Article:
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A is for American: Letters and Other Characters in the Newly United States

3.63  ·  Rating details ·  90 ratings  ·  13 reviews
What ties Americans to one another? What unifies a nation of citizens with different racial, religious and ethnic backgrounds? These were the dilemmas faced by Americans in the eighteenth and nineteenth centuries as they sought ways to bind the newly United States together.

In A is for American, award-winning historian Jill Lepore portrays seven men who turned to language
Paperback, 258 pages
Published February 4th 2003 by Vintage (first published 2002)
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3.63  · 
Rating details
 ·  90 ratings  ·  13 reviews

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Nixi Nicks
Nov 28, 2018 rated it liked it
Really enjoyed the history discussed in this book, particularly the story of Noah Webster and his quest to create the “American” language.
Apr 21, 2019 rated it it was ok  ·  review of another edition
not her best. Some interesting connections between history figures that I never knew before and a few other fun facts that I have honestly already forgotten...
Aug 22, 2017 rated it liked it
Shelves: 2017
Interesting piece of history, though not as cohesive as one might have hoped. Noah Webster's quest to use language and spelling as a point of differentiation from Britain was most interesting to me.
Oct 31, 2017 rated it it was amazing
If you couldn't guess from the title, this book is all about identity and how "characters in the newly United States" purposefully sought to create a distinct American identity. Think Webster's American English and the Cherokee nation's creation of syllabary.
Jul 11, 2015 rated it it was amazing
Shelves: linguistics
There were many things I liked about this book. But for some reason it took me almost three years to complete it - and this book accompanied me literally to the other side of the world twice... But finally, I've completed it.

If you're looking for a book that talks about the technical components of a language, pick up an actual linguistics book. A is for American is definitively a history book which deals with language, nation and identity. Lepore skillfully connects different historical events a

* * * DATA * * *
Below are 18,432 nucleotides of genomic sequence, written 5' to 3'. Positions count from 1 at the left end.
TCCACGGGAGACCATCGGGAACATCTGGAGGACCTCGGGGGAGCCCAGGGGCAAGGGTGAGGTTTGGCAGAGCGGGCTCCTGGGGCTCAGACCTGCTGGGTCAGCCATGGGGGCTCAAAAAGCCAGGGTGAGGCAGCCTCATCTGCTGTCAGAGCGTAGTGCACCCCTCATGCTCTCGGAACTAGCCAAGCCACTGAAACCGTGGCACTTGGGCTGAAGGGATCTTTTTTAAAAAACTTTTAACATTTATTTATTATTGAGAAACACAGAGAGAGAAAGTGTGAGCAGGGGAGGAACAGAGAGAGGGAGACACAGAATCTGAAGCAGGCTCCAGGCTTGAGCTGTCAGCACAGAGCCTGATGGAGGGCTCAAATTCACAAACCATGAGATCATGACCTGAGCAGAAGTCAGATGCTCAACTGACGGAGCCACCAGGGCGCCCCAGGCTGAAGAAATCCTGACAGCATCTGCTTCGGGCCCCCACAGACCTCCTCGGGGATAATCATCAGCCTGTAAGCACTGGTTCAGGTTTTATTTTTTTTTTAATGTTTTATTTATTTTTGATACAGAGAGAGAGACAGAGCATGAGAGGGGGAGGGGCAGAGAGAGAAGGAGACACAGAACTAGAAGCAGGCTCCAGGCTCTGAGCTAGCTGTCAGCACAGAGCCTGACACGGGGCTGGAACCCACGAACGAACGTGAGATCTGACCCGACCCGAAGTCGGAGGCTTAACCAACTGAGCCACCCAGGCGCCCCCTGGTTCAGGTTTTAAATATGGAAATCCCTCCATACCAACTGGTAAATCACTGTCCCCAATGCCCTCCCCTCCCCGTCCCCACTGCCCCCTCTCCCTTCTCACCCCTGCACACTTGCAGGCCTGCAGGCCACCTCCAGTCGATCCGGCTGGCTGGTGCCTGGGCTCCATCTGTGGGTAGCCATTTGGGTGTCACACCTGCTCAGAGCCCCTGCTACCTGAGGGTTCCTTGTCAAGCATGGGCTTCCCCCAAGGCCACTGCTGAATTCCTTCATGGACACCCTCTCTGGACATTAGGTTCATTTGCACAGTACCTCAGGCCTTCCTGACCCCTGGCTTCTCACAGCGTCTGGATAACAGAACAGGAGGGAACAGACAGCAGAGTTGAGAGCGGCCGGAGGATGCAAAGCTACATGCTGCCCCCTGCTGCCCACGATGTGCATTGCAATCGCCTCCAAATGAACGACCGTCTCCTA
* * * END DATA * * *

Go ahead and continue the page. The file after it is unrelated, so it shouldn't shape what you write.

Jul 01, 2012 rated it really liked it
Shelves: 2012
Lepore does an excellent job of balancing the stories of the men she portrays alongside the broader historical and cultural context in which their innovations and communications were situated. She paints a lucid picture of how language is connected to ideology and nation, and how such a connection can result in both positive and negative attitudes toward humanity. In other words, language can work as a barrier as much as it can function as a means to foster ties.

Ben Kruskal
Oct 12, 2012 rated it liked it
Interesting essays about cultural trends in the early US viewed through the lens of alphabets writing systems and language

Gave me some insights into the feel of intellectual/political life in 19th century US as well as more detailed knowledge of some historical figures like Noah Webster and Samuel Morse

Very well written history/culture
Tom Darrow
Aug 08, 2012 rated it really liked it
A good bit of history. The author looks at early American history through the perspective of 8 linguists. Some are focused on purifying American English, some are trying to find more efficient ways of communicating worldwide and some are outsiders trying to deal with America using their own language. Overall, it's a good story of how language factored into the creation of the American country.
Jun 14, 2008 rated it did not like it
Recommends it for: masochists
I'm reading this for a bookclub, and as a wordy nerd, I thought I'd find it super fascinating. Unfortunately, this book is DREADFULLY DULL. I'm about 50 pages in, and the author has in those 50 pages repeated the same 10 pages of material 5 times over. I got the point the first time, thanks.

So. This is a book I shall not be finishing.
Apr 01, 2009 marked it as to-read
just started reading it-so far so good
Apr 15, 2008 rated it liked it  ·  review of another edition
Shelves: scholarly-works
A somewhat interesting book on the history of writing and alphabets in the early United States. It does get a bit dry in parts though (even for me, and I'm into this sort of thing).
Feb 08, 2010 rated it it was amazing  ·  review of another edition
Intersection between American history and the cultural importance of language as identity. Each chapter covered another fascinating story, LOVED this book.
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Jill Lepore is the David Woods Kemper ’41 Professor of American History, Harvard College Professor, and chair of Harvard's History and Literature Program. She is also a staff writer at The New Yorker.

Winner of the Anisfield-Wolf Award for the best non-fiction book on race, and a finalist for the Pulitzer Prize; The Name of War (Knopf, 1998), winner of the Bancroft Prize, the Ralph Waldo Emerson P